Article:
I was talking to a dear friend about struggling with the times in my life when I just can't get things done the way I want to, and how shaming and awful it feels when my inability to get work done negatively impacts those around me. How hard it is to know that I'm making someone else's life more difficult, even as I get on some level that I'm doing the best that I can while struggling with depression, anxiety, etc.
I don't know how you do it, she said.
Well, I said, I have a lot of very compassionate people around me. A lot of care, a lot of support.
And then I paused. This was a friend that I could risk being honest with.
And will, I said. Force of will. And it's ironic, because for so long -- fifteen years or more -- I thought, if you just try harder, you'll be ok. You are not trying hard enough. But by some gift of grace, I can see now that another reason I'm ok -- functioning in the world, more or less -- is that I have been trying so hard.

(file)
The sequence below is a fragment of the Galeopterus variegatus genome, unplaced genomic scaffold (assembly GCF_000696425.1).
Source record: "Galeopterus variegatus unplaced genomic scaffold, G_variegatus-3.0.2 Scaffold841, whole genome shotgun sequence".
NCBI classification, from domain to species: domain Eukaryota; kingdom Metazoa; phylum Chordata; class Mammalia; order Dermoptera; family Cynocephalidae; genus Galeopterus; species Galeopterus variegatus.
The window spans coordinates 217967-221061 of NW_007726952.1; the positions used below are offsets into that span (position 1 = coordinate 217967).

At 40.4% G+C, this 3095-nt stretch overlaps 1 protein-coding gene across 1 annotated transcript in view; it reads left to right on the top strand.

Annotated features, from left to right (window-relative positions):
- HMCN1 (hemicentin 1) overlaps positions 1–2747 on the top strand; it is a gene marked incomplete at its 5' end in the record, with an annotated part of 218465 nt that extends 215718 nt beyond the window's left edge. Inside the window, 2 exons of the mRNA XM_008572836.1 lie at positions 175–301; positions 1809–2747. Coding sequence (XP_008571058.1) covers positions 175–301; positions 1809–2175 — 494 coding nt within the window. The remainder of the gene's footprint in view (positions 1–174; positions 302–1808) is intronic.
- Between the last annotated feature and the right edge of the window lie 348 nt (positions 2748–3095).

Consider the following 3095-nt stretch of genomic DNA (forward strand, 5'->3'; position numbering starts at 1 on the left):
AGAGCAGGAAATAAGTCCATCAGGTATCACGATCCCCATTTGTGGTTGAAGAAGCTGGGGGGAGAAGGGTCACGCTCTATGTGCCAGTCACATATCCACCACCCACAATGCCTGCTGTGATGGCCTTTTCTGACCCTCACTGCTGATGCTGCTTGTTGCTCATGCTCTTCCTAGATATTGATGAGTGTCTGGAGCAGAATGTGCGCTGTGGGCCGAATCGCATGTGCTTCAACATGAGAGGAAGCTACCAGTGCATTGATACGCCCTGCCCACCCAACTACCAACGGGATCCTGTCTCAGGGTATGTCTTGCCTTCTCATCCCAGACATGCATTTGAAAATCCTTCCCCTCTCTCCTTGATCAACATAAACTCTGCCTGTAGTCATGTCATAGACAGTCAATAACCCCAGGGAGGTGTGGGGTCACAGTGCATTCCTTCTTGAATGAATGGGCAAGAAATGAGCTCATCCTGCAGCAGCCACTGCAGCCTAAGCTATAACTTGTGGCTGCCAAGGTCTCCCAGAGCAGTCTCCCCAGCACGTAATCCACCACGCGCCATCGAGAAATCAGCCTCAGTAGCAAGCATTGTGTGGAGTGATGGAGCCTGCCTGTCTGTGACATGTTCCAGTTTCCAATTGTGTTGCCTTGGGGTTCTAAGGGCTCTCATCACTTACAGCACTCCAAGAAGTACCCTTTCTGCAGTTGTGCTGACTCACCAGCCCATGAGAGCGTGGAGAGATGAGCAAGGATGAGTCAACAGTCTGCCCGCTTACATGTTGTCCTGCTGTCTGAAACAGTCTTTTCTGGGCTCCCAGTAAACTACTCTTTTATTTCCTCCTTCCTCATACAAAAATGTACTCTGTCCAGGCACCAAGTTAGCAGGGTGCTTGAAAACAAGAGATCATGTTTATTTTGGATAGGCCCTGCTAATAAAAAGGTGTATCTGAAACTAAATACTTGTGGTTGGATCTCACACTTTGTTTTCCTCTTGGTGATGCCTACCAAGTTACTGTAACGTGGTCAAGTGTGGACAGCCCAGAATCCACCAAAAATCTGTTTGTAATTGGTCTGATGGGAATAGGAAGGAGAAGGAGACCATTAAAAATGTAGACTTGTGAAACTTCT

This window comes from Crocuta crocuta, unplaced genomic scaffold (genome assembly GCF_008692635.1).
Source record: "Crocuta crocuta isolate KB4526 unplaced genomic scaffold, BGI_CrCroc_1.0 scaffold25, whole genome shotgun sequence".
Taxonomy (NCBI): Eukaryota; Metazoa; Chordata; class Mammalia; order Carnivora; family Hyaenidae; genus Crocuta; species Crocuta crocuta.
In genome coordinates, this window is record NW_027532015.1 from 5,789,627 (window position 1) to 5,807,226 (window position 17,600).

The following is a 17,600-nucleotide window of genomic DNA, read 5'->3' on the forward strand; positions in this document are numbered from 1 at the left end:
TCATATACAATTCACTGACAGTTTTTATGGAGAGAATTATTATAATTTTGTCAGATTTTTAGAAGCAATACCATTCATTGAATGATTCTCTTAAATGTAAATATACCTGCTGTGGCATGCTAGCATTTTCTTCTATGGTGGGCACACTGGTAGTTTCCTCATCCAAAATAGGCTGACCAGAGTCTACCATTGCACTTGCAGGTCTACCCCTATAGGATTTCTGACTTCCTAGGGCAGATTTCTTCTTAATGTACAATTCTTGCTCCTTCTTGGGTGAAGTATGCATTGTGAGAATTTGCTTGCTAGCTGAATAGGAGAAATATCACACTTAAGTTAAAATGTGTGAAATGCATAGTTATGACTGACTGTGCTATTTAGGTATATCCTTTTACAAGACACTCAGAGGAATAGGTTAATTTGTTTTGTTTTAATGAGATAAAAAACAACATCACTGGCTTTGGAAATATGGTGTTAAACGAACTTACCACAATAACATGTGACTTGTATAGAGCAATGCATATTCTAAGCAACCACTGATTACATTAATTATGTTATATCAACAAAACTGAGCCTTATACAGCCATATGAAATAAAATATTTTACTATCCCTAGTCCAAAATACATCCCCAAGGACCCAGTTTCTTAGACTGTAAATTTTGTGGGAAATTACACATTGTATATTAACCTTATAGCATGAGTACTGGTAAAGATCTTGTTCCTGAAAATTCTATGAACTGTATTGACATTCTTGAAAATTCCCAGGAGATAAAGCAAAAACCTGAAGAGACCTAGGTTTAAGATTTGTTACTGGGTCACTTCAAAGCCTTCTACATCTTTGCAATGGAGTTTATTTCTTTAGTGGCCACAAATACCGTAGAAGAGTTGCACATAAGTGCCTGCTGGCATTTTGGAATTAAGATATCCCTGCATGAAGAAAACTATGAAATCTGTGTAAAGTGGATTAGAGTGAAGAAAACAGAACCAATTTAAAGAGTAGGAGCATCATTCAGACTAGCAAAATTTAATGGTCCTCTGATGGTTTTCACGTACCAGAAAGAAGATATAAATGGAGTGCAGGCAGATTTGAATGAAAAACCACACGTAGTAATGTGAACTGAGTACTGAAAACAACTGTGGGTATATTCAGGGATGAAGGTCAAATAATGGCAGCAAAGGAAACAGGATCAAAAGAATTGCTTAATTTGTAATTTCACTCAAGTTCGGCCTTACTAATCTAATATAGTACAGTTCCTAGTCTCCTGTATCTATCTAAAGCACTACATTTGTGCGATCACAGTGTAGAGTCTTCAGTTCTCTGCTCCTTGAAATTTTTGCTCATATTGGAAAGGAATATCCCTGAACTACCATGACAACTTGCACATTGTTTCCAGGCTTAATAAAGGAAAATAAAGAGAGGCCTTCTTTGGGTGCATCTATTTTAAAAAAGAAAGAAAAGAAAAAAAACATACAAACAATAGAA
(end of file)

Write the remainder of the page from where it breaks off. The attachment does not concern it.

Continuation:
My friend affirmed, that yes, it is also you, trying so hard.
May I please state for the record that I'm tired? I'm working so hard at the moment to get better -- in group therapy, regular therapy, being vigilant about my meds, etc. etc. -- because I have hope that there is way for me to be in the world that doesn't require that I work quite so hard.
It's not that I'm afraid of hard work -- it's part of my identity, this idea that I work hard. But I desire a new struggle, something that feels different. Fresh. Not these stinky bedclothes of depression, anxiety, and mania, oh my.